Blackwolf Run will be stern test for U.S. Women's Open

By Randall MellJuly 3, 2012, 1:00 pm

KOHLER, Wis. – Meg Mallon remembers crossing paths with architect Pete Dye after playing his Blackwolf Run design at the U.S. Women’s Open in 1998.

Mallon opened the championship with a nightmarish quintuple-bogey 9.

She shot 77-76 and missed the cut.

“Pete Dye comes up to me at a dinner function there,” Mallon said. “And he says, 'Meg, if I would have taken a 9 on the first hole, I would have shot myself.’”

Mallon didn’t miss a beat.

“Actually, Pete,” she said. “I was thinking about shooting you.”


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The U.S. Women’s Open makes its return to Blackwolf Run this week. While Dye and Blackwolf Run owner Herb Kohler survived without bullet-proof vests in ‘98, there were lots of casualties, figuratively.

An image remains seared into the memories of folks who were sitting around the 18th hole on the Friday of that U.S. Women’s Open.

Players don’t normally declare a winner halfway through the championship, but they did that year.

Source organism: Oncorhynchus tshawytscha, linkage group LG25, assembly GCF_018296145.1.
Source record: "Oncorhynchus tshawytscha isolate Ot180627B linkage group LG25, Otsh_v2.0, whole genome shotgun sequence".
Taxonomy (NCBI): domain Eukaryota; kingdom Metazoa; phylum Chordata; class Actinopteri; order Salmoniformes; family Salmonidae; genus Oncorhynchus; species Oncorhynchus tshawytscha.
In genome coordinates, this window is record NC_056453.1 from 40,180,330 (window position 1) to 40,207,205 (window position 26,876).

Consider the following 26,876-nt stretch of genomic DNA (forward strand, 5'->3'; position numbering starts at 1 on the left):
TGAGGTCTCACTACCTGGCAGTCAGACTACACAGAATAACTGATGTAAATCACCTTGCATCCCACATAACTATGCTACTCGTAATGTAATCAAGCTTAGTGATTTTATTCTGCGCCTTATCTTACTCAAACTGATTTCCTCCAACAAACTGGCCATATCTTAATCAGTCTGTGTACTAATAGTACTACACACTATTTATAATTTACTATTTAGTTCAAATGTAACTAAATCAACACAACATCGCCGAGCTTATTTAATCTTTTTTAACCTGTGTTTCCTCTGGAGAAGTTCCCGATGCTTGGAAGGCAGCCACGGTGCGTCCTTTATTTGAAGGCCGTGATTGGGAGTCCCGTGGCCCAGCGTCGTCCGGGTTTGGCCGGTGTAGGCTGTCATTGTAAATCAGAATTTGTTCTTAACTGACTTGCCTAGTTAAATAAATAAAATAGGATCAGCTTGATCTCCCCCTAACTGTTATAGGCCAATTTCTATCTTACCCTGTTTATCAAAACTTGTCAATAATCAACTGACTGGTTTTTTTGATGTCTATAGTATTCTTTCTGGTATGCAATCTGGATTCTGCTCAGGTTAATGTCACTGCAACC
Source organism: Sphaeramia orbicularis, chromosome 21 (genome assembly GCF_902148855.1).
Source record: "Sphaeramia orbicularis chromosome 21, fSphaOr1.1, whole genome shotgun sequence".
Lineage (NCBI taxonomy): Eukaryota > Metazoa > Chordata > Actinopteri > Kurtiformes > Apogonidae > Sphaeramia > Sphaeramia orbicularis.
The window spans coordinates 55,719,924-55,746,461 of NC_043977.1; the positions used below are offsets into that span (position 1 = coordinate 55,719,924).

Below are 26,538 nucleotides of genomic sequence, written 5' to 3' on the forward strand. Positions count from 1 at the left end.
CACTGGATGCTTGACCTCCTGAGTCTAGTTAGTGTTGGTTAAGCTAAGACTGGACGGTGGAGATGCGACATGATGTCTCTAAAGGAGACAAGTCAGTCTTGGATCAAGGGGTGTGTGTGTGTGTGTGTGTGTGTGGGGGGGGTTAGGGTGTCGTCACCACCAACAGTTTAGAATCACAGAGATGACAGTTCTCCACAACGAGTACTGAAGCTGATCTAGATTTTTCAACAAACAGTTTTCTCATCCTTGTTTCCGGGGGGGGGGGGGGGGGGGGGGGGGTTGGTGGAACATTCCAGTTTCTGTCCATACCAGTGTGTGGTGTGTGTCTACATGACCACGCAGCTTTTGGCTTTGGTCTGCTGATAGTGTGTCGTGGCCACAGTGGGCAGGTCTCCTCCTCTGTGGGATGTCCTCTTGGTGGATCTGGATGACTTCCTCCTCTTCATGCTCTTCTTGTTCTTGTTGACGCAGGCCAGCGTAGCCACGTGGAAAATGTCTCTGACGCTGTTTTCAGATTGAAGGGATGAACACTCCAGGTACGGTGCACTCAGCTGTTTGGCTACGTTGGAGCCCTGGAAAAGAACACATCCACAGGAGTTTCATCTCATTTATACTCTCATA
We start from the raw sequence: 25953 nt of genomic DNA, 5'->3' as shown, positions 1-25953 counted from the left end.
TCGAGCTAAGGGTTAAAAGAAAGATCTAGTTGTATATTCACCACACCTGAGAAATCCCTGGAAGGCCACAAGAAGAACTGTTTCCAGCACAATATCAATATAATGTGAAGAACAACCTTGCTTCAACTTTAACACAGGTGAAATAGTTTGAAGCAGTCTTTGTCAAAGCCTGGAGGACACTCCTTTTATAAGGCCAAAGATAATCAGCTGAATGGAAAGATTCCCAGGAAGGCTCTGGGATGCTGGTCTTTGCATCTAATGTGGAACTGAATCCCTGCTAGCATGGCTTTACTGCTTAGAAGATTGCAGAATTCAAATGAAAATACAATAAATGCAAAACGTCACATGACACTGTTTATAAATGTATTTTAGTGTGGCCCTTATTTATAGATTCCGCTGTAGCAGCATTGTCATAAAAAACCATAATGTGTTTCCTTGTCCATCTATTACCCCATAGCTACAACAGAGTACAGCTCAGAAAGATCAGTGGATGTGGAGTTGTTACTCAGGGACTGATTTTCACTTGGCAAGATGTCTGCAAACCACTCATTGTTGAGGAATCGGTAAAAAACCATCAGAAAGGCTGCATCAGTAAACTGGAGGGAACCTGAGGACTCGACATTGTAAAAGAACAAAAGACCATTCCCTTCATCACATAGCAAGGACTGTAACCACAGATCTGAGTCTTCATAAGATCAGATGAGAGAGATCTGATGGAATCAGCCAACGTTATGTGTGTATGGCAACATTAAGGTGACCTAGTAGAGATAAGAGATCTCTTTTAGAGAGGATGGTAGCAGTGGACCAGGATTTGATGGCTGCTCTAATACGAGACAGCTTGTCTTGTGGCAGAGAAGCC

Nancy Lopez and Jane Geddes joined Mallon marching to the 18th hole while waving towels like white flags at the end of their putters. They all missed the cut, but it might be the defining image of the championship.

Yes, Se Ri Pak claimed the U.S. Women’s Open trophy that year, but Blackwolf Run was the winner.

That course whipped everyone.

“It was a surrender,” Mallon said of the white flags. “It was a spontaneous thing. It was the most uncomfortable I’ve ever been playing golf, and we were just exhausted. We decided we had to do something.”

Pak prevailed in a playoff despite posting weekend scores of 75-76.

How many major championship winners claimed their titles playing the weekend in 9 over par?

Pak got into a playoff with Jenny Chuasiriporn with a 6-over-par total.

That remains the highest 72-hole score of a winner in a women’s major in 36 years.

The week was the women’s version of the Massacre at Winged Foot.

“I remember some of the player reactions after Jenny Chuasiriporn made that long putt at the 72nd hole to force a playoff,” Mallon said. “It was, `Oh my God, they have to play that course again.’”

As picturesque as it is wicked, Blackwolf Run is golf’s Enchanted Forest.